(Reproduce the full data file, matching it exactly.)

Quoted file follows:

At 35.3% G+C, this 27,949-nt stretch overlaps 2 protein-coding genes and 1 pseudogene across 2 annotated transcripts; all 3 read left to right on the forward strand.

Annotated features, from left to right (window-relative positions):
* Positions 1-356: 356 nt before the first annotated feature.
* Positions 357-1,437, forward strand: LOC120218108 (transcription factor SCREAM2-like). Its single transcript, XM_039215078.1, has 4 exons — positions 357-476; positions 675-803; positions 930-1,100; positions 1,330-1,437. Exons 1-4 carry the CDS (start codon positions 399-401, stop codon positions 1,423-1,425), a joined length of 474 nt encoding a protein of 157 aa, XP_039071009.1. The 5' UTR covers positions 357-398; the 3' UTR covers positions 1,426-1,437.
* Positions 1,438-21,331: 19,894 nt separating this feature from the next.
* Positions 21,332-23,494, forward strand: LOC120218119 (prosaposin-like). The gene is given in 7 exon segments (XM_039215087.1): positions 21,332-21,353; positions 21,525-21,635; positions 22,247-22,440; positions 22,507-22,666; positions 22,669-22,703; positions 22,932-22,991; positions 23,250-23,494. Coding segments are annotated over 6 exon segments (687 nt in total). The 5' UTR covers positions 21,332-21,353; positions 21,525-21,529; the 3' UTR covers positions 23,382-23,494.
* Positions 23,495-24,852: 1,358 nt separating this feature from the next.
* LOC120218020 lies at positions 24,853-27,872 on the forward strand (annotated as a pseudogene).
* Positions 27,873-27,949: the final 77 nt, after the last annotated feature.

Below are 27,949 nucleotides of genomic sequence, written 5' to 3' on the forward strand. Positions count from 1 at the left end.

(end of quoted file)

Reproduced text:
At 35.3% G+C, this 27,949-nt stretch overlaps 2 protein-coding genes and 1 pseudogene across 2 annotated transcripts; all 3 read left to right on the forward strand.

Annotated features, from left to right (window-relative positions):
* Positions 1-356: 356 nt before the first annotated feature.
* Positions 357-1,437, forward strand: LOC120218108 (transcription factor SCREAM2-like). Its single transcript, XM_039215078.1, has 4 exons — positions 357-476; positions 675-803; positions 930-1,100; positions 1,330-1,437. Exons 1-4 carry the CDS (start codon positions 399-401, stop codon positions 1,423-1,425), a joined length of 474 nt encoding a protein of 157 aa, XP_039071009.1. The 5' UTR covers positions 357-398; the 3' UTR covers positions 1,426-1,437.
* Positions 1,438-21,331: 19,894 nt separating this feature from the next.
* Positions 21,332-23,494, forward strand: LOC120218119 (prosaposin-like). The gene is given in 7 exon segments (XM_039215087.1): positions 21,332-21,353; positions 21,525-21,635; positions 22,247-22,440; positions 22,507-22,666; positions 22,669-22,703; positions 22,932-22,991; positions 23,250-23,494. Coding segments are annotated over 6 exon segments (687 nt in total). The 5' UTR covers positions 21,332-21,353; positions 21,525-21,529; the 3' UTR covers positions 23,382-23,494.
* Positions 23,495-24,852: 1,358 nt separating this feature from the next.
* LOC120218020 lies at positions 24,853-27,872 on the forward strand (annotated as a pseudogene).
* Positions 27,873-27,949: the final 77 nt, after the last annotated feature.

Below are 27,949 nucleotides of genomic sequence, written 5' to 3' on the forward strand. Positions count from 1 at the left end.